Miranda
24-07-2009, 09:39 AM
I don't think enough people play chess in Australia to consider having "classes", unless it was with rather large tournaments. Also, kids can just set rating goals instead of the goal of going up a class, because they are the same thing. Although it might be slighty more motivating to be a "national master" than a 2200, most 2200s are already aiming for a 'real' title anyway.

shan_siddiqi
24-07-2009, 11:16 AM
I don't think enough people play chess in Australia to consider having "classes", unless it was with rather large tournaments. Also, kids can just set rating goals instead of the goal of going up a class, because they are the same thing. Although it might be slighty more motivating to be a "national master" than a 2200, most 2200s are already aiming for a 'real' title anyway.

It may be the same thing, but there's a psychological difference. There's a certain feeling of accomplishment that comes with "moving into the A-class" that doesn't come with moving your rating from 1799 to 1801.

Regardless, I agree that the difference in attendance may be minimal, but I don't really see a downside.

SHump
24-07-2009, 04:10 PM
Re numbers of chess players in tournaments - yes, many times there will only be 1 or 2 people in a particular 200-range rating band, except for the large tournaments. If you were to give out say 5 rating group prizes based on classes A to E (and those under 1000?), then that is probably worse than dividing the numbers of those under 2000 by 5?

To see how it would like Australia wide, from the June 09 ratings list, this would be how many people are in each band, labelled as per the topic:


38 National master (2200+)
88 Expert (2000-2199)
188 A (1800-1999)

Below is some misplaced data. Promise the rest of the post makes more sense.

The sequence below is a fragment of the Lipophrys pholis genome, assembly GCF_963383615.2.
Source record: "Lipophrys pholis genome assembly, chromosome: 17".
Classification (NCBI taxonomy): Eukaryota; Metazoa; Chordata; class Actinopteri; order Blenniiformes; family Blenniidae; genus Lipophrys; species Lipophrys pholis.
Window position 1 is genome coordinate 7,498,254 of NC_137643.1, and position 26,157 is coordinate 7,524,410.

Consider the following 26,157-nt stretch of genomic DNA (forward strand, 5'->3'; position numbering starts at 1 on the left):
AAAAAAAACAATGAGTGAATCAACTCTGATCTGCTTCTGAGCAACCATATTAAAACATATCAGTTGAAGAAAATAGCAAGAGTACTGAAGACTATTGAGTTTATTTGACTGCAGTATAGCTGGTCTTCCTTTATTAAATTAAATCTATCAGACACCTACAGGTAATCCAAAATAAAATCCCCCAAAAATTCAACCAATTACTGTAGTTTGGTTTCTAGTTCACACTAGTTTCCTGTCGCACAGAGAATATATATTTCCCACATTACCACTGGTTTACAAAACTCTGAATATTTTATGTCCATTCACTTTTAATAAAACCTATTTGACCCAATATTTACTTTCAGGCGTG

322 B (1600-1799)
437 C (1400-1599)
378 D (1200-1399)
266 E (1000-1199)
185 F (800-999)
146 G (600-799)
110 H (400-599)
93 I (200-399)

Well, I am not sure if this is a good or bad idea - but it is an idea. Anything to get people more interested in chess, or chess improvement must be good.

While on the subject of chess NUMBERS, the ACF lists 2288 active chess players in the June 09 listing. Maybe people are ignoring the elephant in the living room, and I do NOT know much about 'Chess Kids', but they claim to have 645 schools playing chess in 4 states of Australia, and claim 9000 kids playing interschool chess. Even if it is just 4 kids per school, then chess numbers are many more than just those in the ACF system. Sure there will be kids in both systems as well - but every kid gets a rating. Ask the kids that played at the recent CV Junior or U18 tournament their ratings - and they could respond with - in which system?

shan_siddiqi
24-07-2009, 04:28 PM
When rating group prizes are divided further, they usually end up just having a 1st-place prize in every class rather than 2-3 prizes. I'm not saying that this might be the best way of doing it, but it's something to consider (i.e. a 1300-rated player might be happier with the opportunity to win a D-class prize rather than an under-1700 prize).

I was more interested in the idea of creating a group of "experts" and "National Masters" separate from the FIDE group. I think that the existence of those two titles (and possibly the "class" distinctions, but maybe not necessarily prize groups) encourages improving players to work towards a specific achievement rather than just an arbitrary rating increase. When people reach a specific achievement, they're more likely to be satisfied with themselves (and, consequently, with the game).

I can't imagine that it'd make a huge difference in attendance, but I think that people might enjoy it on a personal level. As it stands (reserving "titles" for the elite and not having "classes" for normal-level players), it's demoralising for a person who works hard to go from 1000 to 1500, only to realise that he still has light years to travel before he can actually move up to "the next level."